Simply put - the QueryCache is an in-memory object where the keys are a stably serialized version of your queryKeys (called a queryKeyHash) and the values are an instance of the Query class.

I think it's important to understand that React Query, per default, only stores data in-memory and nowhere else. If you reload your browser page, the cache is gone. Have a look at the persisters if you want to write the cache to an external storage like localstorage.


Query informs Observers

The cache has queries, and a Query is where most of the logic is happening. It not only contains all the information about a query (its data, status field or meta information like when the last fetch happened), it also executes the query function and contains the retry, cancellation and de-duplication logic.

It has an internal state machine to make sure we don't wind up in impossible states. For example, if a query function should be triggered while we are already fetching, that fetch can be de-duplicated. If a query is cancelled, it goes back to its previous state.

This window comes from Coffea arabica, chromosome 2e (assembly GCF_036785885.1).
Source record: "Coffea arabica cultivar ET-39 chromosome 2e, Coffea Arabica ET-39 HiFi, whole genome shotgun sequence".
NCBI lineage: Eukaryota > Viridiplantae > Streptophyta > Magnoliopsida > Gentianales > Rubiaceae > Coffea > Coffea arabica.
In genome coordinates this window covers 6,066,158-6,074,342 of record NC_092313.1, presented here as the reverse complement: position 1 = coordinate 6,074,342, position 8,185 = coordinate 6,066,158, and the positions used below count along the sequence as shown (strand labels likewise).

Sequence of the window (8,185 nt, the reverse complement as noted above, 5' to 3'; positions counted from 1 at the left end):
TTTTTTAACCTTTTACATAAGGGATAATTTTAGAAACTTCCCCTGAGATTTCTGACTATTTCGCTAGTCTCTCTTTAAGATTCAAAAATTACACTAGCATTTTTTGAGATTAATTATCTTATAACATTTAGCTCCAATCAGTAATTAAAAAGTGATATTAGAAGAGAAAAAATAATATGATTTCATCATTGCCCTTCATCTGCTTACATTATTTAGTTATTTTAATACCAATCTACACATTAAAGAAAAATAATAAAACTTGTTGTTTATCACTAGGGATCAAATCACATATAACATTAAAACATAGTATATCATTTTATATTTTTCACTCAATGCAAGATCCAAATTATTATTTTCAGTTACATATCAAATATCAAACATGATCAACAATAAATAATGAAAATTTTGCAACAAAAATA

Most importantly, the query knows who's interested in the query data, and it can inform those Observers about all changes.


Observer is created by useQuery and informs the component about updates

Observers are the glue between the Query and the components that want to use it. An Observer is created when you call useQuery, and it is always subscribed to exactly one query. That's why you have to pass a queryKey to useQuery. 😉

The Observer does a bit more though - it's where most of the optimizations happen. The Observer knows which properties of the Query a component is using, so it doesn't have to notify it of unrelated changes. As an example, if you only use the data field, the component doesn't have to re-render if isFetching is changing on a background refetch.

Even more - each Observer can have a select option, where you can decide which parts of the data field you are interested in. I've written about this optimization before in #2: React Query Data Transformations. Most of the timers, like ones for staleTime or interval fetching, also happen on the observer-level.

Active and inactive Queries